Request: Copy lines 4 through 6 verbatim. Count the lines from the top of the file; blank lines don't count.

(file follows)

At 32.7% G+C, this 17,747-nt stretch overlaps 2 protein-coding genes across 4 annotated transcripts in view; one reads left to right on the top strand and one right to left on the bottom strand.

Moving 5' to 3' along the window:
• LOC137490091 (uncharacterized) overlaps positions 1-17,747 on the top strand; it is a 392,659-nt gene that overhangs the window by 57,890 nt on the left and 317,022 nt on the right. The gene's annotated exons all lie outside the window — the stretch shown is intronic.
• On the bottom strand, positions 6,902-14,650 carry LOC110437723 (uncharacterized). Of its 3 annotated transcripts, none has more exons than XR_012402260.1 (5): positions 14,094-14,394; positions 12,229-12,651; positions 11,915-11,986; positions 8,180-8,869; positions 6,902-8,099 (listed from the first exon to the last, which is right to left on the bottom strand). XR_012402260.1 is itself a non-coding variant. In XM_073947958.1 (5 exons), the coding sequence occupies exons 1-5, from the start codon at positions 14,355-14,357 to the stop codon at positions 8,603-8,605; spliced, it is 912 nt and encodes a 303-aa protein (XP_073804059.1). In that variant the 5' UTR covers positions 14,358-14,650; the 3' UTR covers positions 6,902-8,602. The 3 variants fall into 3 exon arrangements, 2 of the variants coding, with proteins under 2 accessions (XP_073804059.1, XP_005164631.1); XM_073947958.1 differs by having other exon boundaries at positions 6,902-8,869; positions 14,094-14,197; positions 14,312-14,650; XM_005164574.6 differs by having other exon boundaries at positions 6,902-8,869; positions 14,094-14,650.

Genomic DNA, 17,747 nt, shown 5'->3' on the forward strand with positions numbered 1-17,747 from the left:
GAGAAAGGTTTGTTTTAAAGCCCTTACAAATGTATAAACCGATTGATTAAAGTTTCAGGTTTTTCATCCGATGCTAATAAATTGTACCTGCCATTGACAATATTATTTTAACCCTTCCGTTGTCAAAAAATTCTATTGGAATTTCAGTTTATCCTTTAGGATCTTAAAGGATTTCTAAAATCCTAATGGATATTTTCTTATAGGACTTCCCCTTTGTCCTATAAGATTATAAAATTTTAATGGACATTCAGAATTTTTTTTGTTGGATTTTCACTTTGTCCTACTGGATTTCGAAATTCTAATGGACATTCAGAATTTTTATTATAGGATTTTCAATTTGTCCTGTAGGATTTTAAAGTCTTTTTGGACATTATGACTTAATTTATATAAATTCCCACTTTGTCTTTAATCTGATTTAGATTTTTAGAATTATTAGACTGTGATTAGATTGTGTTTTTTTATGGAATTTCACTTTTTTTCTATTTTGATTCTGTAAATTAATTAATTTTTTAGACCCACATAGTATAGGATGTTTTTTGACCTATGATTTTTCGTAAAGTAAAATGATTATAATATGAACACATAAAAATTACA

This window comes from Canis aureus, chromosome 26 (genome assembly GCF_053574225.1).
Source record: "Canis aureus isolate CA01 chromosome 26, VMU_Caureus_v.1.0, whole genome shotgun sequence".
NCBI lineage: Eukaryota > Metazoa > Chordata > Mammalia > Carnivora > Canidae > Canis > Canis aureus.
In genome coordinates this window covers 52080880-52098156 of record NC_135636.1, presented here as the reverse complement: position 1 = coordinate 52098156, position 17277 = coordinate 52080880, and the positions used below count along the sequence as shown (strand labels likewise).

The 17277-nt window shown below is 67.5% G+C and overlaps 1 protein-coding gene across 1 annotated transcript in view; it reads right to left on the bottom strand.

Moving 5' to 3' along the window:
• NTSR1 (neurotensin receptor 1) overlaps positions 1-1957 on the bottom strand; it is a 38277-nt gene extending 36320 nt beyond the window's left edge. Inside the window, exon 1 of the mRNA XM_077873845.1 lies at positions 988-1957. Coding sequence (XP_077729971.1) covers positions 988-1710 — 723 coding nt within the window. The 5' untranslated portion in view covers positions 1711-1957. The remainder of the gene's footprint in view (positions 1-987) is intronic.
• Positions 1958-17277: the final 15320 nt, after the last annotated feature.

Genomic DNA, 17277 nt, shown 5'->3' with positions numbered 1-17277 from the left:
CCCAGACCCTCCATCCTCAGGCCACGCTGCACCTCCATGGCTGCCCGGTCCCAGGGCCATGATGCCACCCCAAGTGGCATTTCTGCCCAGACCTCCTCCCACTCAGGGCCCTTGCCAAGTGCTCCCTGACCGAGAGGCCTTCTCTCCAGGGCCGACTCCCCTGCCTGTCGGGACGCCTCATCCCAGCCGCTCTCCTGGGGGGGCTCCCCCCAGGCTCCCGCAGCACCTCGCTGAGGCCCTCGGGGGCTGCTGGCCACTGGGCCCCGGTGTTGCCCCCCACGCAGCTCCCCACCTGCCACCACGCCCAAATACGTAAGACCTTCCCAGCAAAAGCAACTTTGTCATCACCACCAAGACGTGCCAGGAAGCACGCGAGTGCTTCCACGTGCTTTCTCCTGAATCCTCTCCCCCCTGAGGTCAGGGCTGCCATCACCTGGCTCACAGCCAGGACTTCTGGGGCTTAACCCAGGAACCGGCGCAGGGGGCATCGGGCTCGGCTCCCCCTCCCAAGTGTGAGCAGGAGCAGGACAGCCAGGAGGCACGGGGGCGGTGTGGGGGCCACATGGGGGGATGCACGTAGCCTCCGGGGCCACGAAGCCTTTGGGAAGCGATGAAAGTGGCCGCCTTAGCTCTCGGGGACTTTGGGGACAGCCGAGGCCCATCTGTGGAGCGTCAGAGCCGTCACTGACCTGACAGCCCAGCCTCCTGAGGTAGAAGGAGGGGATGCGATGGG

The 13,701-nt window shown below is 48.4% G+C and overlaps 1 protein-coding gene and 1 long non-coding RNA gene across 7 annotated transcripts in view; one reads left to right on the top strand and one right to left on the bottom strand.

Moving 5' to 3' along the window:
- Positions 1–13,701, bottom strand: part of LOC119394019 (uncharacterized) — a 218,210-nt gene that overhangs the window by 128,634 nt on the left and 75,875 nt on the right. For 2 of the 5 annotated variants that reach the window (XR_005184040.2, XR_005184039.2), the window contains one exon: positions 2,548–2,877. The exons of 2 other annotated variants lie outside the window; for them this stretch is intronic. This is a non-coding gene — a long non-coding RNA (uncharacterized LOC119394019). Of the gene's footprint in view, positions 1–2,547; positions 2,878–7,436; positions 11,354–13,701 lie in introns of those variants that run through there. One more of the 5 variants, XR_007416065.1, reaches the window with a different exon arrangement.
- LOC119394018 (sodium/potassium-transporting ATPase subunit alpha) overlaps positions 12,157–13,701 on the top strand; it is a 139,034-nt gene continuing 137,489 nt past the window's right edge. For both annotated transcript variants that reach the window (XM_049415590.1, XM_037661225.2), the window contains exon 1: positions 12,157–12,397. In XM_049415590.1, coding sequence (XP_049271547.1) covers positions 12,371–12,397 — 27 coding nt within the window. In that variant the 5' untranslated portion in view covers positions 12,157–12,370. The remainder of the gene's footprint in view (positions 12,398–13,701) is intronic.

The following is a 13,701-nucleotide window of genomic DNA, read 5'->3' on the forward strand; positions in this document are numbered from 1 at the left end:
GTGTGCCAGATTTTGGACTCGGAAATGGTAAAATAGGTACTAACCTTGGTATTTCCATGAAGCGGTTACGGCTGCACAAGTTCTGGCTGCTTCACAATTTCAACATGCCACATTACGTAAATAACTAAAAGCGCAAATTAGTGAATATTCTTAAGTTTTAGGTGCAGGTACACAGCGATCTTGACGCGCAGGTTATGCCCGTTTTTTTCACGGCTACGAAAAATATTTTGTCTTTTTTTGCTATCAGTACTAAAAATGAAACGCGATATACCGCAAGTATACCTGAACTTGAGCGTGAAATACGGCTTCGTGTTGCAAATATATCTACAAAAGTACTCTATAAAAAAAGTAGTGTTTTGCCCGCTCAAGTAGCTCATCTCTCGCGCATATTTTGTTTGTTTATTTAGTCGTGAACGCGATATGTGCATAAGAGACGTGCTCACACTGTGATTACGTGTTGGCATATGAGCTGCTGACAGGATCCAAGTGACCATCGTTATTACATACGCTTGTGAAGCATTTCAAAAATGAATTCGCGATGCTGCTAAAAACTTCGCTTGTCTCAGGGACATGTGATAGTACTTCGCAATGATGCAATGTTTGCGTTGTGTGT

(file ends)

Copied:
• On the bottom strand, positions 6,902-14,650 carry LOC110437723 (uncharacterized). Of its 3 annotated transcripts, none has more exons than XR_012402260.1 (5): positions 14,094-14,394; positions 12,229-12,651; positions 11,915-11,986; positions 8,180-8,869; positions 6,902-8,099 (listed from the first exon to the last, which is right to left on the bottom strand). XR_012402260.1 is itself a non-coding variant. In XM_073947958.1 (5 exons), the coding sequence occupies exons 1-5, from the start codon at positions 14,355-14,357 to the stop codon at positions 8,603-8,605; spliced, it is 912 nt and encodes a 303-aa protein (XP_073804059.1). In that variant the 5' UTR covers positions 14,358-14,650; the 3' UTR covers positions 6,902-8,602. The 3 variants fall into 3 exon arrangements, 2 of the variants coding, with proteins under 2 accessions (XP_073804059.1, XP_005164631.1); XM_073947958.1 differs by having other exon boundaries at positions 6,902-8,869; positions 14,094-14,197; positions 14,312-14,650; XM_005164574.6 differs by having other exon boundaries at positions 6,902-8,869; positions 14,094-14,650.

Genomic DNA, 17,747 nt, shown 5'->3' on the forward strand with positions numbered 1-17,747 from the left:
GAGAAAGGTTTGTTTTAAAGCCCTTACAAATGTATAAACCGATTGATTAAAGTTTCAGGTTTTTCATCCGATGCTAATAAATTGTACCTGCCATTGACAATATTATTTTAACCCTTCCGTTGTCAAAAAATTCTATTGGAATTTCAGTTTATCCTTTAGGATCTTAAAGGATTTCTAAAATCCTAATGGATATTTTCTTATAGGACTTCCCCTTTGTCCTATAAGATTATAAAATTTTAATGGACATTCAGAATTTTTTTTGTTGGATTTTCACTTTGTCCTACTGGATTTCGAAATTCTAATGGACATTCAGAATTTTTATTATAGGATTTTCAATTTGTCCTGTAGGATTTTAAAGTCTTTTTGGACATTATGACTTAATTTATATAAATTCCCACTTTGTCTTTAATCTGATTTAGATTTTTAGAATTATTAGACTGTGATTAGATTGTGTTTTTTTATGGAATTTCACTTTTTTTCTATTTTGATTCTGTAAATTAATTAATTTTTTAGACCCACATAGTATAGGATGTTTTTTGACCTATGATTTTTCGTAAAGTAAAATGATTATAATATGAACACATAAAAATTACA